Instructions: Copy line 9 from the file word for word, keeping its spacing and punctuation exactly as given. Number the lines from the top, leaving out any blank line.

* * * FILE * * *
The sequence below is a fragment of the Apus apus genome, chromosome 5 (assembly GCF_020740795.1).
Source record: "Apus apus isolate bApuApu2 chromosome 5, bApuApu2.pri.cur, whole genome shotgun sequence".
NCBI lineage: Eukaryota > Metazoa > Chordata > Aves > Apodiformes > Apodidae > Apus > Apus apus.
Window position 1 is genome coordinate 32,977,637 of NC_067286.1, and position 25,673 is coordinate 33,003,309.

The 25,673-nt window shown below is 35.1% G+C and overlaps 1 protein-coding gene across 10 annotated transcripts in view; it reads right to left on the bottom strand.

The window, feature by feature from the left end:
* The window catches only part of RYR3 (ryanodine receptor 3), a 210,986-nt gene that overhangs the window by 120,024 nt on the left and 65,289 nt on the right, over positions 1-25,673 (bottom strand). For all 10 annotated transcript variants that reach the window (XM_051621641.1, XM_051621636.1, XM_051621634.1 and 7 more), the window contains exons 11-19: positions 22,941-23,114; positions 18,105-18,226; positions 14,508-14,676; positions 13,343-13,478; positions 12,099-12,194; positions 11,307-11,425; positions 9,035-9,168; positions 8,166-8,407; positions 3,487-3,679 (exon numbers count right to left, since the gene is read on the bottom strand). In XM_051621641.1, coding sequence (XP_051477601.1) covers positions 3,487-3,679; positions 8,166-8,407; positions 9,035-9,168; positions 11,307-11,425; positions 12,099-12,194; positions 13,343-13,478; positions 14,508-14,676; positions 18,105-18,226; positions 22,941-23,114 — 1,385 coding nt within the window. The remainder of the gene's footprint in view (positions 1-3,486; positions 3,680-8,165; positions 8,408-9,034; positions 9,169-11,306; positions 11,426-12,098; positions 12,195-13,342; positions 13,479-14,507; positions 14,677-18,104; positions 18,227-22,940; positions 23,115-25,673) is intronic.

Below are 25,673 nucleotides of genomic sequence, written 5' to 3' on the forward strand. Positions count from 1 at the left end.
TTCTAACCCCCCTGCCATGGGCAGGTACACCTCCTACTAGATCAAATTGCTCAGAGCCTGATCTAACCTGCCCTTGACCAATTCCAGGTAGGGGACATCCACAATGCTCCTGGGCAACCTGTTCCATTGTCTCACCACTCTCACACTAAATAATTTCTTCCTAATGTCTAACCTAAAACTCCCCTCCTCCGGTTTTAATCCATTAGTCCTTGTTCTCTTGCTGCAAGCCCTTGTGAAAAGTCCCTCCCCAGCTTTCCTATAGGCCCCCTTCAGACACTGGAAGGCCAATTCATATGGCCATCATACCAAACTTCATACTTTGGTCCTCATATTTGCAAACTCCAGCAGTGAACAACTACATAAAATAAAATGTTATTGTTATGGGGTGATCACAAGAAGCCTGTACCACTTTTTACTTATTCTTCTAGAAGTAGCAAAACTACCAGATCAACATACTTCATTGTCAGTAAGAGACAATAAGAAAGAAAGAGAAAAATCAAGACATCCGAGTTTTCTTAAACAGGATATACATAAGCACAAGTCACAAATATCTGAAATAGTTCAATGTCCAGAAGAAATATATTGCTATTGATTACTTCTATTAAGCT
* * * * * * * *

TTCTAACCCCCCTGCCATGGGCAGGTACACCTCCTACTAGATCAAATTGCTCAGAGCCTGATCTAACCTGCCCTTGACCAATTCCAGGTAGGGGACATCCACAATGCTCCTGGGCAACCTGTTCCATTGTCTCACCACTCTCACACTAAATAATTTCTTCCTAATGTCTAACCTAAAACTCCCCTCCTCCGGTTTTAATCCATTAGTCCTTGTTCTCTTGCTGCAAGCCCTTGTGAAAAGTCCCTCCCCAGCTTTCCTATAGGCCCCCTTCAGACACTGGAAGGCCAATTCATATGGCCATCATACCAAACTTCATACTTTGGTCCTCATATTTGCAAACTCCAGCAGTGAACAACTACATAAAATAAAATGTTATTGTTATGGGGTGATCACAAGAAGCCTGTACCACTTTTTACTTATTCTTCTAGAAGTAGCAAAACTACCAGATCAACATACTTCATTGTCAGTAAGAGACAATAAGAAAGAAAGAGAAAAATCAAGACATCCGAGTTTTCTTAAACAGGATATACATAAGCACAAGTCACAAATATCTGAAATAGTTCAATGTCCAGAAGAAATATATTGCTATTGATTACTTCTATTAAGCT